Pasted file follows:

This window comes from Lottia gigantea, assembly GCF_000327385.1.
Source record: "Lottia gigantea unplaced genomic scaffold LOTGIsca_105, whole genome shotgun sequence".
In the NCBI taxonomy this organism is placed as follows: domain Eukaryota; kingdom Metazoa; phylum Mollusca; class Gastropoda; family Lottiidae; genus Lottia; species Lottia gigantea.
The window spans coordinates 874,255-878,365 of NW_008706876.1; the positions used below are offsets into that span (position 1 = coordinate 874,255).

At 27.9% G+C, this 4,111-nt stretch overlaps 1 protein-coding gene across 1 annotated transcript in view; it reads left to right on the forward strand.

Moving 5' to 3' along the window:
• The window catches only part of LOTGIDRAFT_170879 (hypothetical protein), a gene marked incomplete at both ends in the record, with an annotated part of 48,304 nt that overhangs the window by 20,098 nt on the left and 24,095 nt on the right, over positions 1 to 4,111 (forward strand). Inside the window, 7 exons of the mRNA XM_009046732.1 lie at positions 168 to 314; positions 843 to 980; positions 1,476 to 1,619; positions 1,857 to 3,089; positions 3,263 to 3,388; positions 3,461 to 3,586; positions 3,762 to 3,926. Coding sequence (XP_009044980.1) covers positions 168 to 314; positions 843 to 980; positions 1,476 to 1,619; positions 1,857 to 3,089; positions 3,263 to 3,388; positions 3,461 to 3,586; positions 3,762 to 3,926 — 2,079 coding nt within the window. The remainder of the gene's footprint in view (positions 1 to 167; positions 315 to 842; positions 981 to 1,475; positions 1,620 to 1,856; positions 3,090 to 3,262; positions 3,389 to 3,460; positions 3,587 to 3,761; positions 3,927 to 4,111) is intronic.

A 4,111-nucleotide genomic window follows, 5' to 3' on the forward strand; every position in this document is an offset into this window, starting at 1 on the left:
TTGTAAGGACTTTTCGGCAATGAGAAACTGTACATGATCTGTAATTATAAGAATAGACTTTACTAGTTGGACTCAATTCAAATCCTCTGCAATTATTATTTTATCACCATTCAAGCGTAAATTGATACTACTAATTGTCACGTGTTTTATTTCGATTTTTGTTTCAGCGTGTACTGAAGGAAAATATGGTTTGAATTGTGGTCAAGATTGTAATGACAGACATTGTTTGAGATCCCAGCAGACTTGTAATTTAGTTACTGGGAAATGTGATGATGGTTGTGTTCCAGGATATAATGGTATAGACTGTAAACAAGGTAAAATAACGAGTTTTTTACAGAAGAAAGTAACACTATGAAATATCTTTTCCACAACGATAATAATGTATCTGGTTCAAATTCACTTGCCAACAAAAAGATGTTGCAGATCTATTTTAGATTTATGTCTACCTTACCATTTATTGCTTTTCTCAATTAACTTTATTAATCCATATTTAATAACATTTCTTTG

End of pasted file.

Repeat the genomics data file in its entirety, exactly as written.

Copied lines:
This window comes from Lottia gigantea, assembly GCF_000327385.1.
Source record: "Lottia gigantea unplaced genomic scaffold LOTGIsca_105, whole genome shotgun sequence".
In the NCBI taxonomy this organism is placed as follows: domain Eukaryota; kingdom Metazoa; phylum Mollusca; class Gastropoda; family Lottiidae; genus Lottia; species Lottia gigantea.
The window spans coordinates 874,255-878,365 of NW_008706876.1; the positions used below are offsets into that span (position 1 = coordinate 874,255).

At 27.9% G+C, this 4,111-nt stretch overlaps 1 protein-coding gene across 1 annotated transcript in view; it reads left to right on the forward strand.

Moving 5' to 3' along the window:
• The window catches only part of LOTGIDRAFT_170879 (hypothetical protein), a gene marked incomplete at both ends in the record, with an annotated part of 48,304 nt that overhangs the window by 20,098 nt on the left and 24,095 nt on the right, over positions 1 to 4,111 (forward strand). Inside the window, 7 exons of the mRNA XM_009046732.1 lie at positions 168 to 314; positions 843 to 980; positions 1,476 to 1,619; positions 1,857 to 3,089; positions 3,263 to 3,388; positions 3,461 to 3,586; positions 3,762 to 3,926. Coding sequence (XP_009044980.1) covers positions 168 to 314; positions 843 to 980; positions 1,476 to 1,619; positions 1,857 to 3,089; positions 3,263 to 3,388; positions 3,461 to 3,586; positions 3,762 to 3,926 — 2,079 coding nt within the window. The remainder of the gene's footprint in view (positions 1 to 167; positions 315 to 842; positions 981 to 1,475; positions 1,620 to 1,856; positions 3,090 to 3,262; positions 3,389 to 3,460; positions 3,587 to 3,761; positions 3,927 to 4,111) is intronic.

A 4,111-nucleotide genomic window follows, 5' to 3' on the forward strand; every position in this document is an offset into this window, starting at 1 on the left:
TTGTAAGGACTTTTCGGCAATGAGAAACTGTACATGATCTGTAATTATAAGAATAGACTTTACTAGTTGGACTCAATTCAAATCCTCTGCAATTATTATTTTATCACCATTCAAGCGTAAATTGATACTACTAATTGTCACGTGTTTTATTTCGATTTTTGTTTCAGCGTGTACTGAAGGAAAATATGGTTTGAATTGTGGTCAAGATTGTAATGACAGACATTGTTTGAGATCCCAGCAGACTTGTAATTTAGTTACTGGGAAATGTGATGATGGTTGTGTTCCAGGATATAATGGTATAGACTGTAAACAAGGTAAAATAACGAGTTTTTTACAGAAGAAAGTAACACTATGAAATATCTTTTCCACAACGATAATAATGTATCTGGTTCAAATTCACTTGCCAACAAAAAGATGTTGCAGATCTATTTTAGATTTATGTCTACCTTACCATTTATTGCTTTTCTCAATTAACTTTATTAATCCATATTTAATAACATTTCTTTG